When I arrived in Chiang Mai back in January, I had never set foot onto Asian soil. This city was my first exposure to Asian life and culture. I’ll never forget my first experience riding down Huay Kaew road on the back of Dave’s motorcycle: I thought I was going to die. Everything seemed so frenzied, with cars, tuk tuks, motorbikes and pedestrians darting everywhere. The sights, sounds and smells of the city were a full on assault on my senses. Despite the initial chaos, I quickly adjusted to this foreign place and Chiang Mai became a kind of home, my baseline Asian city.
It wasn’t until I left the familiar comforts of my apartment in Chiang Mai to venture south to Bangkok that I realized just how good I have it here. From the moment I arrived in the Bangkok train station to the great pleasure of the dozens of taxi and tuk tuk drivers vying for my baht, I realized that I wasn’t in Kansas anymore, as the saying goes. From there things only got more aggressive, heading into Cambodia where the poverty is much more prevalent and in your face. Walking around Angkor Wat, you can’t go twenty feet without ten cries of “Lady! Fresh pineapple for you! Very cheap!” or a dozen little girls following you along the road trying to sell you postcards and other small trinkets. At first it’s easy enough to smile and say no politely. At 2pm when you’ve been climbing around temples since 5am in 100 degree plus heat and approximately 147% humidity, it’s much harder to put on your happy face to turn down vendor #493. I can sympathize with their position, but at some point, it’s just exhausting to constantly have to say “no” ten times before someone hears it.
It’s the same with tuk tuk and pedicab drivers. The only time you’re safe is when you are physically in another tuk tuk. Until then, you are fair game and you will be hassled. I remember one afternoon we were in Hue, Vietnam trying to walk around the old Imperial Citadel. This is a large complex of restored buildings, old gates, crumbling walls, and other sites. After spending 75% of the previous day in a car, we were ready to explore on foot. A helpful pedicab driver pointed us in the right direction to the Citadel. Starting to understand how the game works, I knew we hadn’t seen the last of him. After waving and thanking him, he continued to follow us all the way to the Citadel, repeatedly offering us a ride in his pedicab for lower and lower prices. I tried to explain to him that it wasn’t the price- we just didn’t want a pedicab ride- to which he replied, “you never try, you never know!” Clever, sir. Unfortunately all we wanted to do was walk around and he did not seem to be getting the message. It took us a solid ten minutes to lose him, at which point I’m pretty sure Anna, my traveling companion, was on the verge of snapping his head off.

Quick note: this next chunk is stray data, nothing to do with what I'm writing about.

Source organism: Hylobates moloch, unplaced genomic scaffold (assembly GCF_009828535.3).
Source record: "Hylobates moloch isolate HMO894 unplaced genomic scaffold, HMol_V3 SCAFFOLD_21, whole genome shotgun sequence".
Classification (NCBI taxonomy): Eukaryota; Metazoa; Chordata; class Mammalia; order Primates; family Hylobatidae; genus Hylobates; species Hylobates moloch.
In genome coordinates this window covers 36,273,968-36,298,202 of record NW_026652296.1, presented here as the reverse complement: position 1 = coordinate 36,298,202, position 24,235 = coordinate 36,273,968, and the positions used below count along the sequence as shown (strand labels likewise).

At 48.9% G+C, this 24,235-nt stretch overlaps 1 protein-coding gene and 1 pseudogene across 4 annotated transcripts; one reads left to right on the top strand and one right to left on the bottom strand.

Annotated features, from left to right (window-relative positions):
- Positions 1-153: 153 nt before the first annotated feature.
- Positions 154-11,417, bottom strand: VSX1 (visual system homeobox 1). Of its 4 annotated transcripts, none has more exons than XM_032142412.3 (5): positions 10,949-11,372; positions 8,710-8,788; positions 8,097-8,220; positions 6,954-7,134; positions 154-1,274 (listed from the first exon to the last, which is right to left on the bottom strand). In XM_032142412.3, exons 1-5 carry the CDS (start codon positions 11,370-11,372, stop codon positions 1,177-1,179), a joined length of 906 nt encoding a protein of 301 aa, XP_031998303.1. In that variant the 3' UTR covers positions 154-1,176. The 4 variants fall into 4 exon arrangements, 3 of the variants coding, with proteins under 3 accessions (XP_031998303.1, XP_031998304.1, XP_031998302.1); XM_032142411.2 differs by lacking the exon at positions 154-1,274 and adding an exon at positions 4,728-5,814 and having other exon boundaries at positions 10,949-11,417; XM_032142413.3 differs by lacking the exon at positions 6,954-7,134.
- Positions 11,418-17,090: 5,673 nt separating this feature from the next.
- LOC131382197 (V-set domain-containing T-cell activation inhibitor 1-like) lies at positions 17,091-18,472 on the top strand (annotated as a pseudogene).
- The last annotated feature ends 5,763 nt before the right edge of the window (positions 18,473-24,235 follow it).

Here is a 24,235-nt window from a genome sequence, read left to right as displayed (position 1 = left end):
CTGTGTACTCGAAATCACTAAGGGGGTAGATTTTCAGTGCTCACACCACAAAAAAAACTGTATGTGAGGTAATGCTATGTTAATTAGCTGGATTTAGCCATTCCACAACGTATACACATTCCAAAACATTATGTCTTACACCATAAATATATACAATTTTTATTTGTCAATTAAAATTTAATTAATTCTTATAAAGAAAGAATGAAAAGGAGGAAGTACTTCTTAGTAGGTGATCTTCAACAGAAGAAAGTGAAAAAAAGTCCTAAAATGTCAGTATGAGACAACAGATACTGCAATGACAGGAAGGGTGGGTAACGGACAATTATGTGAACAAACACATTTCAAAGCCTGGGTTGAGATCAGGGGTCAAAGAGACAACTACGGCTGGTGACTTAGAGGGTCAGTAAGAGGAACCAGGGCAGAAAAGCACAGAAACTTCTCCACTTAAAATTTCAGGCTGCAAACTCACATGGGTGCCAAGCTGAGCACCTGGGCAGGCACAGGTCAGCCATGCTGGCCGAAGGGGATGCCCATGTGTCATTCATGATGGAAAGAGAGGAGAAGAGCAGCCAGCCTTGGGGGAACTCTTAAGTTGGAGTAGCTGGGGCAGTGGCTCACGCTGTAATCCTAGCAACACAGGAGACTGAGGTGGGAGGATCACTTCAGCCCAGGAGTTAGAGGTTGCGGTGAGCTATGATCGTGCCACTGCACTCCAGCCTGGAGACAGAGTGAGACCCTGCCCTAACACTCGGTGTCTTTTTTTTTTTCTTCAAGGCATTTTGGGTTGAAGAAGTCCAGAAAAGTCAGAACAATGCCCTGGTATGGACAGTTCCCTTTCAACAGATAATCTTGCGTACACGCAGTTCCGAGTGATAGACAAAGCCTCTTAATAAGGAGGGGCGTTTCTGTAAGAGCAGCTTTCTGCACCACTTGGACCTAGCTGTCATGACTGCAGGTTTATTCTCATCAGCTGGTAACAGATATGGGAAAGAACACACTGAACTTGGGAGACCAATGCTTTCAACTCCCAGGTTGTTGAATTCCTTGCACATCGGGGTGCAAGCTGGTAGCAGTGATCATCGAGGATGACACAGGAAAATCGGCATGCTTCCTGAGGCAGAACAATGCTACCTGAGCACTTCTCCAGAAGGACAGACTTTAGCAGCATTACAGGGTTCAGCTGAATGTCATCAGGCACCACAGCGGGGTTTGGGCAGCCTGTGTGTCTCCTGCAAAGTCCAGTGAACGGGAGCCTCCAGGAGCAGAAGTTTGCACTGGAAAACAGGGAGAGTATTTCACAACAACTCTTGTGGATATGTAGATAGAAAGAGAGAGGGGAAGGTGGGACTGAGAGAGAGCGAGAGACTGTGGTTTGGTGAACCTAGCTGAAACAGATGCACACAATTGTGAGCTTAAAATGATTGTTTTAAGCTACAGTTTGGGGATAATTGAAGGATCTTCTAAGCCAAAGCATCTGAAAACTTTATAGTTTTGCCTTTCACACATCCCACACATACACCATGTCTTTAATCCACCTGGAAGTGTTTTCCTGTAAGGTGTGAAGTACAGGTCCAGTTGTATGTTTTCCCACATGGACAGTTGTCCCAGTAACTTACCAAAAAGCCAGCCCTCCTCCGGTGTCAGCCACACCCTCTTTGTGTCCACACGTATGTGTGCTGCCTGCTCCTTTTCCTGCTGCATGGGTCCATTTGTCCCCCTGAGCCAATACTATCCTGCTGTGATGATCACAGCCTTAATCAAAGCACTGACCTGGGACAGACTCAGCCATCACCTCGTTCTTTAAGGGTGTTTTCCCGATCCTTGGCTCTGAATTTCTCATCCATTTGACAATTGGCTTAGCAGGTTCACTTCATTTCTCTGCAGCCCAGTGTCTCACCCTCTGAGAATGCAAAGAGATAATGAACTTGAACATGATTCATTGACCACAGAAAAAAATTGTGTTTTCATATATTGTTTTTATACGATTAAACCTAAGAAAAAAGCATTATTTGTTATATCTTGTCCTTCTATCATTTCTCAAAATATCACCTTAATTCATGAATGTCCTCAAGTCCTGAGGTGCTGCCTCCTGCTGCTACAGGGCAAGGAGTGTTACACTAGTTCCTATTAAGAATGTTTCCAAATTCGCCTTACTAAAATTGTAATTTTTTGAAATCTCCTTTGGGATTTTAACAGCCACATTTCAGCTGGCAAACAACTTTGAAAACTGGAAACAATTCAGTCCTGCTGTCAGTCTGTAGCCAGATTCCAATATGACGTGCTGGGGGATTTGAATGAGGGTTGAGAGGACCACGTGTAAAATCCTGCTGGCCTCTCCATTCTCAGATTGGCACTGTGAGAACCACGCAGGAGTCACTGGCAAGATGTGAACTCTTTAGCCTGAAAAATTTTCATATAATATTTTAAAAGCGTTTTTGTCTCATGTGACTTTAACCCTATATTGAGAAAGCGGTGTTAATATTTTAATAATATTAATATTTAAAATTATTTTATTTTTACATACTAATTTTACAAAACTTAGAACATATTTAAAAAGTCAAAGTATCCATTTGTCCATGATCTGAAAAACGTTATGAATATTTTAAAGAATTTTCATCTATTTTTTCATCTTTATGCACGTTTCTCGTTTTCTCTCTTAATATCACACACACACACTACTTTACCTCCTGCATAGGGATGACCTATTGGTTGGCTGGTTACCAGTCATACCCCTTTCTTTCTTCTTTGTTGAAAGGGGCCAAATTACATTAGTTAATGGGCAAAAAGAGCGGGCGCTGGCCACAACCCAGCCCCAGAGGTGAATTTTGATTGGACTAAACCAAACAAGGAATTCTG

Similar scenarios occurred in every city we visited in Cambodia and Vietnam, although this particular experience in Hue was the worst. It really opened my eyes to comfortable my life in Chiang Mai is. Everyone always says that Thai people are extremely friendly and welcoming and I can personally attest this to be true. In Chiang Mai, when somebody says hello to you on the street, 99% of the time they are just being friendly and have no agenda. When a tuk tuk driver pulls over to offer you a ride, if you say no, they nod and drive off. I was absolutely astounded by how different the culture in Chiang Mai is to the rest of the parts of SE Asia that I visited. Granted, I went to mostly tourist hot spots and didn’t even make it to Laos, but overall, I was amazed at how artificial the friendliness felt everywhere we went. Sure, that lady with the basket of donuts is all smiles and cheer until you say “no, I don’t want donuts” for the fifth time, at which point her face drops and she stomps off to her next target.
There are plenty of things that I loved about Cambodia and Vietnam, which I’ll be writing about soon, but this feeling of fake friendliness is one of the biggest things that stuck out to me throughout our trip. Had I started in Hanoi, I would have had a very different understanding of SE Asia. It just goes to show how relative our impressions are. Also, although the cultures do share a lot of similarities, this trip highlighted how different these three countries and the cities within them are. It makes me very grateful to have found such a warm, welcoming temporary home in Chiang Mai!
p.s. For more thoughts, check out my latest blog entry for the ATMA SEVA organization blog, Southeast Asia on a Shoestring Schedule. Another entry with pictures coming soon!